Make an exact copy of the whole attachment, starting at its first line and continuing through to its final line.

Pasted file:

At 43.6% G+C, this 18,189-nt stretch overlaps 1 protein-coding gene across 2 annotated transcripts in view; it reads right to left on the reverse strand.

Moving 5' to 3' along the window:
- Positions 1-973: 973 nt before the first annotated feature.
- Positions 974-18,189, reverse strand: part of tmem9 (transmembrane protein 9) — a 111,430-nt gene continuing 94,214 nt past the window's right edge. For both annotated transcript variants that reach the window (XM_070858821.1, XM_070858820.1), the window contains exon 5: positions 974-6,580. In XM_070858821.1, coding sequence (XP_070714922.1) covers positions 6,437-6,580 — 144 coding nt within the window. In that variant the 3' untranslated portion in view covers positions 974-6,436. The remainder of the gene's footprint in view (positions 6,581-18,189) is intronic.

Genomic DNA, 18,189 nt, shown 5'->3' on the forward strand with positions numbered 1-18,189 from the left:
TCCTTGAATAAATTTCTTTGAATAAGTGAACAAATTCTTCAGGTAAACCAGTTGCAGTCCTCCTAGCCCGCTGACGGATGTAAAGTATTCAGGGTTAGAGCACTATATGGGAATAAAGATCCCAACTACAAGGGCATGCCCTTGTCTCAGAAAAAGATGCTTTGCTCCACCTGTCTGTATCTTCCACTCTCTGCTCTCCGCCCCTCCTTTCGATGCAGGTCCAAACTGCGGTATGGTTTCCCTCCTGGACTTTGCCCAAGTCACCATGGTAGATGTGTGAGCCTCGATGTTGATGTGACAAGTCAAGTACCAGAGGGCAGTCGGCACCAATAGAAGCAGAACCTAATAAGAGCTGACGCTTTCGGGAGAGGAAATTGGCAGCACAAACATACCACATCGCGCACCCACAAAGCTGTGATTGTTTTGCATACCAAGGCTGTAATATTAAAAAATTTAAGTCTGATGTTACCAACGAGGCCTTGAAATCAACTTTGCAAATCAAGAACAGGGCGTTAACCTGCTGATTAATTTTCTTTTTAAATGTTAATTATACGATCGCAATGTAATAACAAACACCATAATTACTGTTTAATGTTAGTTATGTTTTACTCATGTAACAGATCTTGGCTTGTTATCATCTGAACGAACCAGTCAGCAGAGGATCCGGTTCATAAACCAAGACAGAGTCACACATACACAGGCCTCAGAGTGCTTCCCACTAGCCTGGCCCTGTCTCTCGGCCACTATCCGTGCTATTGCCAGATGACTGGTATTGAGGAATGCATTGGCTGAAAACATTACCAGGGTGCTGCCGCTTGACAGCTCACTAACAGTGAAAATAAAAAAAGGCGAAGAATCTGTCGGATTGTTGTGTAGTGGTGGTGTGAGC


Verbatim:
At 43.6% G+C, this 18,189-nt stretch overlaps 1 protein-coding gene across 2 annotated transcripts in view; it reads right to left on the reverse strand.

Moving 5' to 3' along the window:
- Positions 1-973: 973 nt before the first annotated feature.
- Positions 974-18,189, reverse strand: part of tmem9 (transmembrane protein 9) — a 111,430-nt gene continuing 94,214 nt past the window's right edge. For both annotated transcript variants that reach the window (XM_070858821.1, XM_070858820.1), the window contains exon 5: positions 974-6,580. In XM_070858821.1, coding sequence (XP_070714922.1) covers positions 6,437-6,580 — 144 coding nt within the window. In that variant the 3' untranslated portion in view covers positions 974-6,436. The remainder of the gene's footprint in view (positions 6,581-18,189) is intronic.

Genomic DNA, 18,189 nt, shown 5'->3' on the forward strand with positions numbered 1-18,189 from the left:
TCCTTGAATAAATTTCTTTGAATAAGTGAACAAATTCTTCAGGTAAACCAGTTGCAGTCCTCCTAGCCCGCTGACGGATGTAAAGTATTCAGGGTTAGAGCACTATATGGGAATAAAGATCCCAACTACAAGGGCATGCCCTTGTCTCAGAAAAAGATGCTTTGCTCCACCTGTCTGTATCTTCCACTCTCTGCTCTCCGCCCCTCCTTTCGATGCAGGTCCAAACTGCGGTATGGTTTCCCTCCTGGACTTTGCCCAAGTCACCATGGTAGATGTGTGAGCCTCGATGTTGATGTGACAAGTCAAGTACCAGAGGGCAGTCGGCACCAATAGAAGCAGAACCTAATAAGAGCTGACGCTTTCGGGAGAGGAAATTGGCAGCACAAACATACCACATCGCGCACCCACAAAGCTGTGATTGTTTTGCATACCAAGGCTGTAATATTAAAAAATTTAAGTCTGATGTTACCAACGAGGCCTTGAAATCAACTTTGCAAATCAAGAACAGGGCGTTAACCTGCTGATTAATTTTCTTTTTAAATGTTAATTATACGATCGCAATGTAATAACAAACACCATAATTACTGTTTAATGTTAGTTATGTTTTACTCATGTAACAGATCTTGGCTTGTTATCATCTGAACGAACCAGTCAGCAGAGGATCCGGTTCATAAACCAAGACAGAGTCACACATACACAGGCCTCAGAGTGCTTCCCACTAGCCTGGCCCTGTCTCTCGGCCACTATCCGTGCTATTGCCAGATGACTGGTATTGAGGAATGCATTGGCTGAAAACATTACCAGGGTGCTGCCGCTTGACAGCTCACTAACAGTGAAAATAAAAAAAGGCGAAGAATCTGTCGGATTGTTGTGTAGTGGTGGTGTGAGC